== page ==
Genetic Engineering, history and future Altering the Face of Science

Science is a creature that continues to evolve at a much higher rate than the beings that gave it birth. The transformation time from tree-shrew, to ape, to human far exceeds the time from analytical engine, to calculator, to computer. But science, in the past, has always remained distant. It has allowed for advances in production, transportation, and even entertainment, but never in history will science be able to so deeply affect our lives as genetic engineering will undoubtedly do.

With the birth of this new technology, scientific extremists and anti-technologists have risen in arms to block its budding future. Spreading fear by misinterpretation of facts, they promote their hidden agendas in the halls of the United States congress. Genetic engineering is a safe and powerful tool that will yield unprecedented results, specifically in the field of medicine. It will usher in a world where gene defects, bacterial disease, and even aging are a thing of the past.

By understanding genetic engineering and its history, discovering its possibilities, and answering the moral and safety questions it brings forth, the blanket of fear covering this remarkable technical miracle can be lifted. The first step to understanding genetic engineering, and embracing its possibilities for society, is to obtain a rough knowledge base of its history and method. The basis for altering the evolutionary process is dependant on the understanding of how individuals pass on characteristics to their offspring.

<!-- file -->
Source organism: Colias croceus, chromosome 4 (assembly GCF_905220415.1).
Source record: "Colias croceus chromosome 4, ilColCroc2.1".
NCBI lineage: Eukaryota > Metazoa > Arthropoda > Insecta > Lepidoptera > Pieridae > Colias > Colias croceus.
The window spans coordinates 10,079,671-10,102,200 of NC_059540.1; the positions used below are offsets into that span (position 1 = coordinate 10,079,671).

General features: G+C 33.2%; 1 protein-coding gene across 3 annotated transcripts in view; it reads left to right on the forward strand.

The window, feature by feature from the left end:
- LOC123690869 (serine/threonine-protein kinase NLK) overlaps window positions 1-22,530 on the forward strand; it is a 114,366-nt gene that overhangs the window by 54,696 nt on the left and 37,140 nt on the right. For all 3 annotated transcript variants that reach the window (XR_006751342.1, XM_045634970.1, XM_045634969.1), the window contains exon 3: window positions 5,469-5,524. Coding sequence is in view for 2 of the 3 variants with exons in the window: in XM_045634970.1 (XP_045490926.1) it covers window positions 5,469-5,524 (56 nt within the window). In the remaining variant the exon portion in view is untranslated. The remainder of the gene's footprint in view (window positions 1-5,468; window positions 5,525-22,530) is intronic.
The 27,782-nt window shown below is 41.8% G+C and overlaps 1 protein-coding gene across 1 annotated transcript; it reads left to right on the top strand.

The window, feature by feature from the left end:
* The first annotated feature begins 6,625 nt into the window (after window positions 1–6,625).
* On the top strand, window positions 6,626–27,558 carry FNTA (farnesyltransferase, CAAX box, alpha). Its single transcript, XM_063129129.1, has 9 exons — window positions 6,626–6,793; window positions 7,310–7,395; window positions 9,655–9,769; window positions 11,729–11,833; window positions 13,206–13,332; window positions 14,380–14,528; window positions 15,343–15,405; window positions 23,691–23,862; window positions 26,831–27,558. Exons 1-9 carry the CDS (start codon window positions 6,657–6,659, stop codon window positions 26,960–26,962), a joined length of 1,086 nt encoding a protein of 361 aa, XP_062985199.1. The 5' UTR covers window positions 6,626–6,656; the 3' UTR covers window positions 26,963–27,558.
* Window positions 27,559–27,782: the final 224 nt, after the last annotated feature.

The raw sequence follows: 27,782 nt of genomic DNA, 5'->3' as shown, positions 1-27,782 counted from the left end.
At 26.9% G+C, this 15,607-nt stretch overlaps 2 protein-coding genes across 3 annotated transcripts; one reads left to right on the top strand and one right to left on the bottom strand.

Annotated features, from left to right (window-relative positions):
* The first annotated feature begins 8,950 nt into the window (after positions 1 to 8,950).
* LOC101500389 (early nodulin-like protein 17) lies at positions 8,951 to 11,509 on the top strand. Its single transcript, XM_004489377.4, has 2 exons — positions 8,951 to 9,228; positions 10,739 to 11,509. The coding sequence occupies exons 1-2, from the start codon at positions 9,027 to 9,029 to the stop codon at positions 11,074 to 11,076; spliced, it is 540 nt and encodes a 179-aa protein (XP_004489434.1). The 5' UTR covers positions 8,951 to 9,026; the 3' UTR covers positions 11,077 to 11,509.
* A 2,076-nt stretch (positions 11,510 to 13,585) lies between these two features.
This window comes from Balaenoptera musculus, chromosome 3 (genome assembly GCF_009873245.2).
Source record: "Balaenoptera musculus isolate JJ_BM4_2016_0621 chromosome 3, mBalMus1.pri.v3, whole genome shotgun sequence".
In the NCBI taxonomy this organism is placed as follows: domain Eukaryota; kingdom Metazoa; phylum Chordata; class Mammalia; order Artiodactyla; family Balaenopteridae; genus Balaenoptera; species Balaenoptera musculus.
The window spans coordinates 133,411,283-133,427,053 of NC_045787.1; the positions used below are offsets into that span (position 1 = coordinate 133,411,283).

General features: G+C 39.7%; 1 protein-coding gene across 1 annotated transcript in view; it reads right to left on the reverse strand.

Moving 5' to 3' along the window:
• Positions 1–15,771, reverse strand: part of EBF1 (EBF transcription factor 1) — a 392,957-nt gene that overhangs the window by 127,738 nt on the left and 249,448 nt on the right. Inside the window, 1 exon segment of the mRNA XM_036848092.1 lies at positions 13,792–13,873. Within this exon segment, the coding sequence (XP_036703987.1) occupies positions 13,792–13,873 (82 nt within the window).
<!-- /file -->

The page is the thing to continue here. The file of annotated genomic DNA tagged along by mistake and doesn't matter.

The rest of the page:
Genetics achieved its first foothold on the secrets of nature’s evolutionary process when an Austrian monk named Gregor Mendel developed the first “laws of heredity. ” Using these laws, scientists studied the characteristics of organisms for most of the next one hundred years following Mendel’s discovery. These early studies concluded that each organism has two sets of character determinants, or genes (Stableford 16). For instance, in regards to eye color, a child could receive one set of genes from his father that were encoded one blue, and the other brown.

The same child could also receive two brown genes from his mother. The conclusion for this inheritance would be the child has a three in four chance of having brown eyes, and a one in three chance of having blue eyes (Stableford 16). Genes are transmitted through chromosomes which reside in the nucleus of every living organism’s cells. Each chromosome is made up of fine strands of deoxyribonucleic acids, or DNA. The information carried on the DNA determines the cells function within the organism.

Sex cells are the only cells that contain a complete DNA map of the organism, therefore, “the structure of a DNA molecule or combination of DNA molecules determines the shape, form, and function of the [organism’s] offspring ” (Lewin 1). DNA discovery is attributed to the research of three scientists, Francis Crick, Maurice Wilkins, and James Dewey Watson in 1951. They were all later accredited with the Nobel Price in physiology and medicine in 1962 (Lewin 1). “The new science of genetic engineering aims to take a dramatic short cut in the slow process of evolution” (Stableford 25).